I hastily signed up for an overnight snowshoeing/backpacking trip to an AMC hut without fully realizing I'd be staying in an unheated cabin. And it would be about 15 degrees outside and inside. And, due to foul weather, gale force winds would be only a plywood wall from my resting head. And that I'd spend a night of fitful sleep, dreaming that the roof of the hut would fly off, ala Wizard of Oz. And while the views of Carter Notch would be stunning, I wouldn't be able to look at the views for more than 5 seconds at a time because snow would be pelting me in the face.
I took a winter hiking course two years ago, and I've been on a handful of winter day hiking trips and have enjoyed them immensely. But two years ago, I pledged to myself that I would never winter camp. My feet turn to icicles inside. But, when I saw this trip listed with AMC, I thought, "A hut sounds nice; I'll give it a shot".
Friday night we stayed in a heated lodge. Right as we pulled up the lodge, the trip leaders I was riding with explained that backcountry huts can be even colder than tents because they don't heat up quickly from your body heat, and that the first 10-20 minutes after you get in your sleeping bag can be "excruciatingly cold". Second thoughts started creeping in.
Then, Saturday morning this was the ominous view outside my window.
But I went anyway. And I survived. Yes, I was cold. The snow was over 4 feet deep. The winds were insane. I think I have been colder in my life, but not that cold for that long. To my relief, I never hit "excruciatingly cold" though. I was so relieved that my bottles of hot water kept me warm in my sleeping bag for at least half the night.
My backpack contained:
- 2 wool hats, 1 wool earwarmer and 1 balaclava to cover my whole head and face, except for my eyes
- 1 pair of liner gloves, 1 pair of windproof mittens, and 1 pair of nylon overmitts
- 1 pair of long underwear, 1 pair of fleece pants, 1 pair of windproof rain pants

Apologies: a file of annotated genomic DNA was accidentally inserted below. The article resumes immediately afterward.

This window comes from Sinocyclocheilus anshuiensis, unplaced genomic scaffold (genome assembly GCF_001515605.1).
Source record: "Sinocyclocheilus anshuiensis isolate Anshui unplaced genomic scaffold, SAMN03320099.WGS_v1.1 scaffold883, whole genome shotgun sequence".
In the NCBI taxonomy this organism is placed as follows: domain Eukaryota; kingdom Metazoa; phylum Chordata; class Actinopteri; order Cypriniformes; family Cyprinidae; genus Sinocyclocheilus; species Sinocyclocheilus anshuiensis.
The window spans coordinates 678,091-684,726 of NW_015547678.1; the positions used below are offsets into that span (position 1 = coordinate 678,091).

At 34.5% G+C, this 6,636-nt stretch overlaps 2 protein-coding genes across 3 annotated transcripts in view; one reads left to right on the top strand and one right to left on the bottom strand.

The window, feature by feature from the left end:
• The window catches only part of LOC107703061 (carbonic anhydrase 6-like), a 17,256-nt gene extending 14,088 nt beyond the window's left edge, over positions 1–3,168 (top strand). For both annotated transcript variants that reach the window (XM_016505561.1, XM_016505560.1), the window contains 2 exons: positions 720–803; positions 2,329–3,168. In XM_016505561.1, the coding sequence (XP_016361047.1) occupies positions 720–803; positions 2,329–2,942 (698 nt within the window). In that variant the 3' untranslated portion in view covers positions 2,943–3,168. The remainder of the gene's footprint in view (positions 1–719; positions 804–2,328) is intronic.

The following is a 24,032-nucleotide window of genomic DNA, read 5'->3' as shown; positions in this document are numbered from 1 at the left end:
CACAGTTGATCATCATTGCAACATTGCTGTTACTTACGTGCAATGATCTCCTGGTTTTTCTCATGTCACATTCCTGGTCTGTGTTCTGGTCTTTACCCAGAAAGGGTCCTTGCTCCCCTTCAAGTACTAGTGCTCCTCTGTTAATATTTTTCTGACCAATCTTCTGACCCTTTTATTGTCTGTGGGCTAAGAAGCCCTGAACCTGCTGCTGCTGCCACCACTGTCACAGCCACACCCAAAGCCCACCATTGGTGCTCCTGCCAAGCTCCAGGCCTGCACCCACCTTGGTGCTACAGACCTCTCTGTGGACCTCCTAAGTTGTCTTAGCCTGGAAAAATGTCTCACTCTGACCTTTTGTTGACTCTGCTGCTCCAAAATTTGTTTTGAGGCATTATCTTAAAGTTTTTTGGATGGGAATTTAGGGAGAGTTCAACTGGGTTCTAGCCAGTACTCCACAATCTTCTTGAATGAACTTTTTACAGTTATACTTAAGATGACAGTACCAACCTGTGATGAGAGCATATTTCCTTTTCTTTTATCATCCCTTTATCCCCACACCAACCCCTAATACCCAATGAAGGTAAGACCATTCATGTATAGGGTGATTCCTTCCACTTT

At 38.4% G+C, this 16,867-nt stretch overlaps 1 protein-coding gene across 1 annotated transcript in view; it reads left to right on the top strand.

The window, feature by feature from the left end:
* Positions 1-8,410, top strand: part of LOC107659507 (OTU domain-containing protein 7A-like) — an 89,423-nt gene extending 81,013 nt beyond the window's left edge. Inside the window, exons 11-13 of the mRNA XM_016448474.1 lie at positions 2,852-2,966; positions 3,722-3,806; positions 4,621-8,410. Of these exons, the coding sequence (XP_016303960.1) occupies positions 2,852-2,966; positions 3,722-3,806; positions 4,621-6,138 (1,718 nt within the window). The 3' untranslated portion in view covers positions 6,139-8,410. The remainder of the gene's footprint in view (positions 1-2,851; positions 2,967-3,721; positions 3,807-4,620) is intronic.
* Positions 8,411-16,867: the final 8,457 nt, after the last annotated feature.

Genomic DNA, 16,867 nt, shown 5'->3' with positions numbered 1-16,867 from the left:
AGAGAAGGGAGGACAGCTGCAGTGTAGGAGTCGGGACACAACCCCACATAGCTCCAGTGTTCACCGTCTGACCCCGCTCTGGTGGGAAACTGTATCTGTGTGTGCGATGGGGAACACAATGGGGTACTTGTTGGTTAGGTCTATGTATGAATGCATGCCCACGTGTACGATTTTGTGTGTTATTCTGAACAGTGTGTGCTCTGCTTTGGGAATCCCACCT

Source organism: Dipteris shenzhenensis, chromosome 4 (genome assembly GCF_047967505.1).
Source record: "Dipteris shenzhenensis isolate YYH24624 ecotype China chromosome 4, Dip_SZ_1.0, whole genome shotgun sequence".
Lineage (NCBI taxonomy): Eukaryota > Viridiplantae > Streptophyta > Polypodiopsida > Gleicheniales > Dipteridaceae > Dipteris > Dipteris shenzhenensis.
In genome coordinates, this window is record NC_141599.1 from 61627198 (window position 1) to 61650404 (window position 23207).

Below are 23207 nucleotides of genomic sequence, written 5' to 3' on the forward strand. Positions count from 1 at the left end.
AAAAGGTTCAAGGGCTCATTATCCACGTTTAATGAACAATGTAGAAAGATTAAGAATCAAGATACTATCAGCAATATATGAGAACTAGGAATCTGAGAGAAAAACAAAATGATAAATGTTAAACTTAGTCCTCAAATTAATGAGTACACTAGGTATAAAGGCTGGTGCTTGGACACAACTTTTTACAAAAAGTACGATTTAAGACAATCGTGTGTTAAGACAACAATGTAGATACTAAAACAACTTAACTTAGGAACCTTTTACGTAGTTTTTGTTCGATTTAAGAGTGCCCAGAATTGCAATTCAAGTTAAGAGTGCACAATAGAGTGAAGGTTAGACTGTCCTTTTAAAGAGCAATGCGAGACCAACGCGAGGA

- 1 short-sleeved hiking shirt, 1 long-sleeve underwear shirt, 2 fleece sweatshirts (1 light, 1 heavy), 1 fleece jacket, 1 down jacket, 1 parka (when I packed, I thought this was overkill, but it wasn't)
- 1 pair of winter weight hiking socks, 1 pair of fleece socks, 1 pair of -40 rated boots
- 1 pair of snowshoes, 1 pair of crampons, 1 pair of hiking poles
- 1 +15 degree rated sleeping bag (this was recommended, but if I did it again, which I won't, I'd take a -0 or -20 bag)
I used all of it, except for the crampons, since I decided to opt out of the afternoon hike up Carter Dome. I was told it was extremely steep, climbing roughly 1500 feet in elevation in just over a mile. I knew I'd never make it. I chose instead to sit in an unheated hut, chewing the fat with other Carter Dome dropouts, bundled up like this guy:
Before bundling up for my afternoon of sitting in the cold, I had to tear off my damp clothes in the privacy of our 20 degree hut. When I reached up to feel my hair, which was frozen, I laughed out loud thinking of my sweet Grandma Terry and the look of sheer terror on her face if she were to see me at that moment. Going outside with wet hair in cold weather was the most troubling thing I ever did to her when I was a kid. More troubling than wearing all black to her mother-daughter Easter banquet at her church.
Somehow my hair dried. The hut caretaker eventually lit a wood stove in the mess hall before dinner, but I could still see my breath all evening.
My favorite part of the weekend was definitely hiking across a frozen pond right before we got to the hut. That was my summit. I highly recommend you click here to see what I was doing yesterday afternoon.
This morning, after breakfast, I was fetching water from a hole in the ice. All those New England colonial women who fetched water all winter came to mind. And I thought: 1) this is fun to experience once, but I praise the lord I don't have to do this every day, and 2) fetching water out of a frozen pond goes straight to my list of "unexpected things I did in 2008". Didn't see that one coming.
I'm detailing all of this because sometimes I get the crazy idea that I want to give a challenging experience another try. And I'm warning my future self, that no. No, you don't. Be glad you gave it a shot. The food was tasty. The people were great. You enjoyed their stories about climbing Mount Kilimanjaro. But staying out overnight in freezing weather is not a reasonable recreational activity for you. Waking up with frost on your pillow and ice on the ceiling above you is even less fun than it sounds!
Next time, stay in the heated lodge with the running water, and enjoy your day hike. You'll thank me.